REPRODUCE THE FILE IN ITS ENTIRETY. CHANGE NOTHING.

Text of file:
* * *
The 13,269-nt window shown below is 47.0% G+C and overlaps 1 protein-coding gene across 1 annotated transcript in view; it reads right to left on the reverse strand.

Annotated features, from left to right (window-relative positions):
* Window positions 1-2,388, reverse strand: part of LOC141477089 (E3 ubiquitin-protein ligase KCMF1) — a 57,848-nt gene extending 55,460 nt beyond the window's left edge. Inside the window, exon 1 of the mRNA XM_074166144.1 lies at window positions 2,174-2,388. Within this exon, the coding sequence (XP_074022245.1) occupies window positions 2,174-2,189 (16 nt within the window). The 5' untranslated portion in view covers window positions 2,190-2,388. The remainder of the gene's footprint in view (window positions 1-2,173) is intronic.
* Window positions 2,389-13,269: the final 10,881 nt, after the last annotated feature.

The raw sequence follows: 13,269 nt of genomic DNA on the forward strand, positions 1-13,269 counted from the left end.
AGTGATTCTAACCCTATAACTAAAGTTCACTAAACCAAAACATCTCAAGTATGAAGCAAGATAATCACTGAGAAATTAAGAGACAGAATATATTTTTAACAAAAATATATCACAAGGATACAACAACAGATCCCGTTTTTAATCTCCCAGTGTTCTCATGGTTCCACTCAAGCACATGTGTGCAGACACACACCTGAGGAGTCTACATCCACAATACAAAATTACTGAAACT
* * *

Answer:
The 13,269-nt window shown below is 47.0% G+C and overlaps 1 protein-coding gene across 1 annotated transcript in view; it reads right to left on the reverse strand.

Annotated features, from left to right (window-relative positions):
* Window positions 1-2,388, reverse strand: part of LOC141477089 (E3 ubiquitin-protein ligase KCMF1) — a 57,848-nt gene extending 55,460 nt beyond the window's left edge. Inside the window, exon 1 of the mRNA XM_074166144.1 lies at window positions 2,174-2,388. Within this exon, the coding sequence (XP_074022245.1) occupies window positions 2,174-2,189 (16 nt within the window). The 5' untranslated portion in view covers window positions 2,190-2,388. The remainder of the gene's footprint in view (window positions 1-2,173) is intronic.
* Window positions 2,389-13,269: the final 10,881 nt, after the last annotated feature.

The raw sequence follows: 13,269 nt of genomic DNA on the forward strand, positions 1-13,269 counted from the left end.
AGTGATTCTAACCCTATAACTAAAGTTCACTAAACCAAAACATCTCAAGTATGAAGCAAGATAATCACTGAGAAATTAAGAGACAGAATATATTTTTAACAAAAATATATCACAAGGATACAACAACAGATCCCGTTTTTAATCTCCCAGTGTTCTCATGGTTCCACTCAAGCACATGTGTGCAGACACACACCTGAGGAGTCTACATCCACAATACAAAATTACTGAAACT